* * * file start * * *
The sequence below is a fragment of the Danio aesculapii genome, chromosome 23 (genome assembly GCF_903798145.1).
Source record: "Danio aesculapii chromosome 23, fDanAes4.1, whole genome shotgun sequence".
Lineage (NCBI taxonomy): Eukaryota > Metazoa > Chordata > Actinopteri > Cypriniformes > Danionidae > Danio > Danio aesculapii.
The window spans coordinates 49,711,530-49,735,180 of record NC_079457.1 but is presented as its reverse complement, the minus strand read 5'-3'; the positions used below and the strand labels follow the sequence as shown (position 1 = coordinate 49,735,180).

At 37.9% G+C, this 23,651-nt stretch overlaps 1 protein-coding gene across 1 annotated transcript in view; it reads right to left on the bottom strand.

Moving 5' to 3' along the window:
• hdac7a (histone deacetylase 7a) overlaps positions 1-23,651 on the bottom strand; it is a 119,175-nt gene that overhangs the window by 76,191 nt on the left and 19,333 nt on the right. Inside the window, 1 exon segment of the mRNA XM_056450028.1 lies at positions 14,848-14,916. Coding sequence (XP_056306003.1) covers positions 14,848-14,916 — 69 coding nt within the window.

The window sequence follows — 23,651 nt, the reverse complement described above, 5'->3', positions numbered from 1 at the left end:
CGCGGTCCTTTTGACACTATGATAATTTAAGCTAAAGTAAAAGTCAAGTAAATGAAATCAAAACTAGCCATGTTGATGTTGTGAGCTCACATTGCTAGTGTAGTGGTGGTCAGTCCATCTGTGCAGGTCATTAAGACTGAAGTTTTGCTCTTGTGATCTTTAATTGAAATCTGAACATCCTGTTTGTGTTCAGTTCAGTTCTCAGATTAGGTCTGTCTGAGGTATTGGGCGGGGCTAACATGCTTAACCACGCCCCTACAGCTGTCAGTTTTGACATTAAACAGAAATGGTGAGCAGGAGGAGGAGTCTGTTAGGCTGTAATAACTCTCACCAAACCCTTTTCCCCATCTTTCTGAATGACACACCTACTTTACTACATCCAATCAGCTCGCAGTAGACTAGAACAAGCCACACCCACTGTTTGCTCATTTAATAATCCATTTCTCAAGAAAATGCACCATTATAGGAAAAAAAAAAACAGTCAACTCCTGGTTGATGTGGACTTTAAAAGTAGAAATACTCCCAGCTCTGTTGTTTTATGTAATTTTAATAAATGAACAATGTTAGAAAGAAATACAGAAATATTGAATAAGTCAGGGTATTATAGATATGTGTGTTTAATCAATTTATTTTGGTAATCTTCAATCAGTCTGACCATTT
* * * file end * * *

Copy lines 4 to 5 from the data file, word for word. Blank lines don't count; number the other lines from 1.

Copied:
The window spans coordinates 49,711,530-49,735,180 of record NC_079457.1 but is presented as its reverse complement, the minus strand read 5'-3'; the positions used below and the strand labels follow the sequence as shown (position 1 = coordinate 49,735,180).

At 37.9% G+C, this 23,651-nt stretch overlaps 1 protein-coding gene across 1 annotated transcript in view; it reads right to left on the bottom strand.